The New York State Rebuild and Renew Transportation Bond Act was approved by voters on Nov. 8, 2005, authorizing the state to borrow up to $2.9 billion through the sale of bonds. Four years later, it turns out there’s still some money left to spend.
Work will soon begin at the Kew Gardens Interchange, a confluence of the Van Wyck Expressway, the Grand Central Parkway and the Jackie Robinson Parkway, according to representatives of the New York State Department of Transportation and the engineering firm of Hardesty and Hanover, LLP, at a presentation of multiple infrastructure and operational improvements at the Kew Gardens Interchange to the Queens Borough Board in October.
“There’s a couple of million dollars to be spent,” a state DOT representative said in announcing the groundbreaking would begin on Contract I early next year. The $130 million project, of which $65 million is funded by the 2005 bond act, has been in development for a very long time. “This is no longer just a study, we’re moving forward.”
The proposal, involving a number of bridges that are to be repaired or replaced, will take place at several sites where there are high volumes of traffic. “This is the only dedicated truck route to JFK [Airport],” the DOT representative said.
The first contract will replace the 82nd Avenue pedestrian bridge, replace and lengthen the Hoover Avenue bridge and replace the Queens Boulevard bridge over the Van Wyck Expressway. There will also be a reconstruction of the subway pedestrian tunnel and a rehabilitation of the Queens Boulevard bridge over Main Street.
The Van Wyck will also be widened where it crosses over the southbound side of Main Street and the auxiliary lane beginning at the Hillside Avenue entrance will be extended. The work on Contract I is expected to last from 2010 through 2014. Two more contracts are planned.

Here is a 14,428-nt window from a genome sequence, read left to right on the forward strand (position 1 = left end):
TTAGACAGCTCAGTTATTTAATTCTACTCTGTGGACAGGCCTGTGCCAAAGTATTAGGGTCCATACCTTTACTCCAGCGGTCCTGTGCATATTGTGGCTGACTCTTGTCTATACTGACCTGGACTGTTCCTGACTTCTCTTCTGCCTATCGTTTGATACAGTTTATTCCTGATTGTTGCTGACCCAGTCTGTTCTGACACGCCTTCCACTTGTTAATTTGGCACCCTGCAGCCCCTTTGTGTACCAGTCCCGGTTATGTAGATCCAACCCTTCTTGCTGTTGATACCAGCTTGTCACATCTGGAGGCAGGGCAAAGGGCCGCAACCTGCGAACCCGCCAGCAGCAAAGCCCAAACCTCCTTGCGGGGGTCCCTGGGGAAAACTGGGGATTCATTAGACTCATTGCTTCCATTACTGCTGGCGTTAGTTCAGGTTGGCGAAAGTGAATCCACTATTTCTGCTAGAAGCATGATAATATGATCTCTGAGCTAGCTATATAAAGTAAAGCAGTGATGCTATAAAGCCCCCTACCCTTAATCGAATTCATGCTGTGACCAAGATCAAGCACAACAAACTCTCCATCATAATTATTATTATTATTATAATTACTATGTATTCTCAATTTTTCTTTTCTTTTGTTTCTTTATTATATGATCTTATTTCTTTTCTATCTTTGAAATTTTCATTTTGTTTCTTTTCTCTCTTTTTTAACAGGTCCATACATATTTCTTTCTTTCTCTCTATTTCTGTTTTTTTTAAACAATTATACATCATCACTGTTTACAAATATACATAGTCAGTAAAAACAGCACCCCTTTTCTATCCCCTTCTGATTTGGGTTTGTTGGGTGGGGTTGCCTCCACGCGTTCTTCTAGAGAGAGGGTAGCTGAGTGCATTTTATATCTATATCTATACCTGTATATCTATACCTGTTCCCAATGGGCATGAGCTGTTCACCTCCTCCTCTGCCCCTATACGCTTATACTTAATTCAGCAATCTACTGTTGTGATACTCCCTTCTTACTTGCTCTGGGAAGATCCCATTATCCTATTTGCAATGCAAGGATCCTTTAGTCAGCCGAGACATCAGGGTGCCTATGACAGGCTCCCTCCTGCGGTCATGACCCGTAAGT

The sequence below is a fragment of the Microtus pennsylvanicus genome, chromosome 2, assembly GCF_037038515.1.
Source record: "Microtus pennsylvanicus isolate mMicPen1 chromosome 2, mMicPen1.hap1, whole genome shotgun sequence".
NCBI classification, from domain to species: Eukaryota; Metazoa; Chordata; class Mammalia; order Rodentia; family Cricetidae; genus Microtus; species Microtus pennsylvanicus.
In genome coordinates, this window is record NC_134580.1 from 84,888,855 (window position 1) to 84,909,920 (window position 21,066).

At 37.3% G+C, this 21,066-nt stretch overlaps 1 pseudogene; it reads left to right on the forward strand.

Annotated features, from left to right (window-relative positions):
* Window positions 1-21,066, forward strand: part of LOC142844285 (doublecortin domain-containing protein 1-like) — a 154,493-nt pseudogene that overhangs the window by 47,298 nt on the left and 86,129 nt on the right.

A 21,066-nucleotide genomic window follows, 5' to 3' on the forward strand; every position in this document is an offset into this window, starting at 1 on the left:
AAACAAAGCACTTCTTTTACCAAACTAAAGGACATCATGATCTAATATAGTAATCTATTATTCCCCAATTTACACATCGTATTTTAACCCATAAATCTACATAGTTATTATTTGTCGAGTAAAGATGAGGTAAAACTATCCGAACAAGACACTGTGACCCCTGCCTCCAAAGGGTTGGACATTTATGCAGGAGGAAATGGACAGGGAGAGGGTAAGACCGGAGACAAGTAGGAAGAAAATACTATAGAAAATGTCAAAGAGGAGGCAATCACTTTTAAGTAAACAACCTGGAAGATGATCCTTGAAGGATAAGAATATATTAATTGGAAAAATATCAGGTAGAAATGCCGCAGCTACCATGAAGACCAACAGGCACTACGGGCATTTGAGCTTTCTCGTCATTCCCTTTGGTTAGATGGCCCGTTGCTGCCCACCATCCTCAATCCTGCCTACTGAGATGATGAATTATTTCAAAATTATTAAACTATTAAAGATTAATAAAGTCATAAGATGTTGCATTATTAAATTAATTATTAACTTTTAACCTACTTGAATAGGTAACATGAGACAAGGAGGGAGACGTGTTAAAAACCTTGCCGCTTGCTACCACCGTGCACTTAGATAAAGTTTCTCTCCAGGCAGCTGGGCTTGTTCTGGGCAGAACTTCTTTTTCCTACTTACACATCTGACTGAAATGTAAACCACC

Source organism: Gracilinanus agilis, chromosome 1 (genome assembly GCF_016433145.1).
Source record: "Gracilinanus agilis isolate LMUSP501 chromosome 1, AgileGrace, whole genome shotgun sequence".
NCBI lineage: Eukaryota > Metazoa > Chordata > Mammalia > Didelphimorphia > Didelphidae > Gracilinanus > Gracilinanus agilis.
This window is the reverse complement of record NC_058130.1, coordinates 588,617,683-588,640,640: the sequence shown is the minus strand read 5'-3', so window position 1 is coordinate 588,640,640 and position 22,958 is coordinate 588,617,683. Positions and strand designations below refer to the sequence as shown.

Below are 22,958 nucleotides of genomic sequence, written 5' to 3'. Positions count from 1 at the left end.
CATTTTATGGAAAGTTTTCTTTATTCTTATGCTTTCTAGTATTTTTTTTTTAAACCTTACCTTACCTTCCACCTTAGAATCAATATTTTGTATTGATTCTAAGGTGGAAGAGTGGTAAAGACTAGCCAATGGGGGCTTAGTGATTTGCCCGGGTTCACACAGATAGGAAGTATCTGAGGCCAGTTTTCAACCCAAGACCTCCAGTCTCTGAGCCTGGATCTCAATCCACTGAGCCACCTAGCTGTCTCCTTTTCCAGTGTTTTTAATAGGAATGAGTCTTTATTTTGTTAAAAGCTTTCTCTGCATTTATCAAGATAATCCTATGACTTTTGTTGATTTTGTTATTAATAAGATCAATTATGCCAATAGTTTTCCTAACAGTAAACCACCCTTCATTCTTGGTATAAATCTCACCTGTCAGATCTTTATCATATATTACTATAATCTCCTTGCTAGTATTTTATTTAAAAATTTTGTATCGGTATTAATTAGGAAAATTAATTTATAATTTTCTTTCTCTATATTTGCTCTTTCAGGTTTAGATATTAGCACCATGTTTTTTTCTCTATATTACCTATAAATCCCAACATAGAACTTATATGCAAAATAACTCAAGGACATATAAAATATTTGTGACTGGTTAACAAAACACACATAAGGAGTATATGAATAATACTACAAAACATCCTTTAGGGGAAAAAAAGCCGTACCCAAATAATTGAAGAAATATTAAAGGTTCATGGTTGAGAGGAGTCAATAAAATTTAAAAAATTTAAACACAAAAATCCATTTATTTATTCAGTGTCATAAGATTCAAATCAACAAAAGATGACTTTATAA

The 2005 bond act provided money for the purpose of “improving, enhancing, preserving, and restoring” the quality of the state’s transportation infrastructure. Half of the $2.9 billion ($1.45 billion) was to be used to improve public transportation, most going to two MTA expansion projects: LIRR East Side Access to Grand Central Station and the Second Avenue subway. The other half was for roads and bridges.
During the 2005 election year, it was argued pro and con, that the bond act would contribute to the state’s economy, create jobs and increase opportunity and that it was not fiscally responsible, would increase taxes and stole resources from the future to pay for today’s costs.
The New York City Department of Transportation is also beginning a major rehabilitation project of seven bridges along the Belt Parkway. “This is really going to delay traffic,” said a NYC DOT representative at the Queens Borough Cabinet in October.
Seven bridges, built at the end of the 1930s and into the early 1940s will be rehabilitated, beginning with the Paerdegat Basin Bridge, the Rockaway Parkway Bridge and the Fresh Creek Basin Bridge. The reconstruction, beginning this month and continuing through 2014, will bring the bridges into compliance with federal and state safety standards but will require lane closures as follows:
- All lanes open 5 a.m. to 10 a.m. and 2 p.m. to 10 p.m.
- One lane closed 10 a.m. to 2 p.m.
- One lane closed 10 p.m. to 5 a.m.
- Two lanes closed 1 a.m. to 5 a.m.
- All lanes open 6 a.m. to 11 p.m.
- All lanes open 8 a.m. Sunday to 10 a.m. Monday
- One lane closed 11 p.m. Friday to 6 a.m. Saturday
- One lane closed 11 p.m. Saturday to 8 a.m. Sunday
- Two lanes closed 1 a.m. to 5 a.m. Saturday
- Two lanes closed 2 a.m. Sunday to 8 a.m. Sunday
For more information, call the Belt Parkway Community Liaison at 347- 702-6437 ext. 114 or e-mail: SevenBelt BridgesOutfirstname.lastname@example.org.